How to Travel Abroad with Key Legal Documents
Keep Your Trip Hassle- and Worry-Free
Preparing for travel abroad can be a daunting task, especially when it comes to putting your affairs in order. There are official documents to gather, phone numbers to collect, and emergencies to hedge against. Then you have to find a way to organize and carry (and not lose) some of these documents, which is a challenge unto itself on the road. This article will help you prepare for your own trip abroad, providing you with guidelines regarding what to consider and how to pull it all together.
As a former financial planner, creating contingencies is in my blood. I tend to prepare everything and create backups and fallbacks just in case things don’t go as planned. As stressful as it was at the outset, I must say that in my three plus years of full-time travel, I’ve come to rely on a good deal of this prep work, and the process has evolved into something easily maintainable. The peace of mind I get from having everything in order is also not to be underestimated.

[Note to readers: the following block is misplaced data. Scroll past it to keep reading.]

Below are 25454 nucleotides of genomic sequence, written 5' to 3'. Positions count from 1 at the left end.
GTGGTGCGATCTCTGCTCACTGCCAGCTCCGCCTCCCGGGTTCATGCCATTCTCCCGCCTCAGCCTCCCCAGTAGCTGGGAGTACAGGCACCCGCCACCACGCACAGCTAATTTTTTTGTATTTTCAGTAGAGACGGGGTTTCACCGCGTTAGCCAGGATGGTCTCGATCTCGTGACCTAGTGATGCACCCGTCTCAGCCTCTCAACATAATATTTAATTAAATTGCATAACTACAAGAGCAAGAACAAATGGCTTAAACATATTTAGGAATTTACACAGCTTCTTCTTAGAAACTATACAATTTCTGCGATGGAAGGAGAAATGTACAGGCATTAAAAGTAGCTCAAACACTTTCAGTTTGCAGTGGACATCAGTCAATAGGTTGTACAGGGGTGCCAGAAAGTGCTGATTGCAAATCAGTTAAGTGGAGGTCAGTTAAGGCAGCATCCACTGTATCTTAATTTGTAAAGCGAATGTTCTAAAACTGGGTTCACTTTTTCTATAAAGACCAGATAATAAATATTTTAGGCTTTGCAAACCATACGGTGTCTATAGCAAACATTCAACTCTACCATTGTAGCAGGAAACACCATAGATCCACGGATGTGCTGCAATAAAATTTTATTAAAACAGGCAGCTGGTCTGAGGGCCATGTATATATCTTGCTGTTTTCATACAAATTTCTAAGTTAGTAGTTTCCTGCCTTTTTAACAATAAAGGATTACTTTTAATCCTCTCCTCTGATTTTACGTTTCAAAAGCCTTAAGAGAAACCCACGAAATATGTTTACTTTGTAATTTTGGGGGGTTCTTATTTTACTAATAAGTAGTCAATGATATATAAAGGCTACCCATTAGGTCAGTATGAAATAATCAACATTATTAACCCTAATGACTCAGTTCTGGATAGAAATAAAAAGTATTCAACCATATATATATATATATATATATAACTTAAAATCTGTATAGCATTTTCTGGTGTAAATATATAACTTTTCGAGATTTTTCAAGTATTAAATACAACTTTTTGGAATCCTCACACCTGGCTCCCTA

The amount of your own required preparation depends on the length of your trip, to some extent. For example if you’re embarking on a short trip you may not feel too concerned about putting your wills and powers of attorney in order. Even so, be it two weeks or two years, anything can happen and it pays to be prepared. The following guidelines are good for just about any travel situation; whether it’s a short-term vacation or a long-term way of life.
Pre-Trip Preparations: Designating a Representative
As part of your trip planning, it is a good idea to designate a family member or friend at home as a representative. This person will have extra copies of your identification and key pieces of information at their fingertips just in case they need to advocate on your behalf if you are incapacitated or unable to make the appropriate calls from your current location.